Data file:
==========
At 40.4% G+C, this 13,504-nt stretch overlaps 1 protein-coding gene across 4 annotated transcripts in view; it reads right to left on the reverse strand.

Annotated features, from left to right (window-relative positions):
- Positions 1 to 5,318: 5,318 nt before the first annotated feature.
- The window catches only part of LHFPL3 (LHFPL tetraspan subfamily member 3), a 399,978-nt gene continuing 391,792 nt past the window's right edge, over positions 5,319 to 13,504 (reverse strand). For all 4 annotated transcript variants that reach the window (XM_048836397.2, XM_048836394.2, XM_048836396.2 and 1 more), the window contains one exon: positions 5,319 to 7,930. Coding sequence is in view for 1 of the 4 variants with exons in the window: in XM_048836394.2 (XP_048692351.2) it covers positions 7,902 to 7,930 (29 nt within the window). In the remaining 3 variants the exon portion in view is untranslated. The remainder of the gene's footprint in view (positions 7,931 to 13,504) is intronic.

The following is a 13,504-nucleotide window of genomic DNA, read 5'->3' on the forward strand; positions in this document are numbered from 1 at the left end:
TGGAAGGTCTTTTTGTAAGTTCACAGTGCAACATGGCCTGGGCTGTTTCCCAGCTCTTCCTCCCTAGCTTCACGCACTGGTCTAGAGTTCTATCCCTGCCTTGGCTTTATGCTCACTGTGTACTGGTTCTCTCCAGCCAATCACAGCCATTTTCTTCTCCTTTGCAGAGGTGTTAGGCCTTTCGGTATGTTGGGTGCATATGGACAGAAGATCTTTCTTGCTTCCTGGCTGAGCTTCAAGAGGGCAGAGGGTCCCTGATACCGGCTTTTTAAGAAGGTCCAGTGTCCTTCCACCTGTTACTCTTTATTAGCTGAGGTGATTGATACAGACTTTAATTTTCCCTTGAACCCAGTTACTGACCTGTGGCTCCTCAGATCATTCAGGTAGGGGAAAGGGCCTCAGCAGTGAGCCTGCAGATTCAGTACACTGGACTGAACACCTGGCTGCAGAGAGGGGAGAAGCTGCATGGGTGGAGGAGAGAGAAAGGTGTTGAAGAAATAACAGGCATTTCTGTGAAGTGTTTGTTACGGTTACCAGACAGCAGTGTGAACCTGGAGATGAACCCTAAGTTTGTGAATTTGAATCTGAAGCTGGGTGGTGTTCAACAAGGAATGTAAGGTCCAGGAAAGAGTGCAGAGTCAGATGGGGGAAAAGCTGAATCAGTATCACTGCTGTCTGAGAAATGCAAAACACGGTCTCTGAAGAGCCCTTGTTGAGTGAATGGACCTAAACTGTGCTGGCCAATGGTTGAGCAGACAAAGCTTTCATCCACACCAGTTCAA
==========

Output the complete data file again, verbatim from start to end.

At 40.4% G+C, this 13,504-nt stretch overlaps 1 protein-coding gene across 4 annotated transcripts in view; it reads right to left on the reverse strand.

Annotated features, from left to right (window-relative positions):
- Positions 1 to 5,318: 5,318 nt before the first annotated feature.
- The window catches only part of LHFPL3 (LHFPL tetraspan subfamily member 3), a 399,978-nt gene continuing 391,792 nt past the window's right edge, over positions 5,319 to 13,504 (reverse strand). For all 4 annotated transcript variants that reach the window (XM_048836397.2, XM_048836394.2, XM_048836396.2 and 1 more), the window contains one exon: positions 5,319 to 7,930. Coding sequence is in view for 1 of the 4 variants with exons in the window: in XM_048836394.2 (XP_048692351.2) it covers positions 7,902 to 7,930 (29 nt within the window). In the remaining 3 variants the exon portion in view is untranslated. The remainder of the gene's footprint in view (positions 7,931 to 13,504) is intronic.

The following is a 13,504-nucleotide window of genomic DNA, read 5'->3' on the forward strand; positions in this document are numbered from 1 at the left end:
TGGAAGGTCTTTTTGTAAGTTCACAGTGCAACATGGCCTGGGCTGTTTCCCAGCTCTTCCTCCCTAGCTTCACGCACTGGTCTAGAGTTCTATCCCTGCCTTGGCTTTATGCTCACTGTGTACTGGTTCTCTCCAGCCAATCACAGCCATTTTCTTCTCCTTTGCAGAGGTGTTAGGCCTTTCGGTATGTTGGGTGCATATGGACAGAAGATCTTTCTTGCTTCCTGGCTGAGCTTCAAGAGGGCAGAGGGTCCCTGATACCGGCTTTTTAAGAAGGTCCAGTGTCCTTCCACCTGTTACTCTTTATTAGCTGAGGTGATTGATACAGACTTTAATTTTCCCTTGAACCCAGTTACTGACCTGTGGCTCCTCAGATCATTCAGGTAGGGGAAAGGGCCTCAGCAGTGAGCCTGCAGATTCAGTACACTGGACTGAACACCTGGCTGCAGAGAGGGGAGAAGCTGCATGGGTGGAGGAGAGAGAAAGGTGTTGAAGAAATAACAGGCATTTCTGTGAAGTGTTTGTTACGGTTACCAGACAGCAGTGTGAACCTGGAGATGAACCCTAAGTTTGTGAATTTGAATCTGAAGCTGGGTGGTGTTCAACAAGGAATGTAAGGTCCAGGAAAGAGTGCAGAGTCAGATGGGGGAAAAGCTGAATCAGTATCACTGCTGTCTGAGAAATGCAAAACACGGTCTCTGAAGAGCCCTTGTTGAGTGAATGGACCTAAACTGTGCTGGCCAATGGTTGAGCAGACAAAGCTTTCATCCACACCAGTTCAA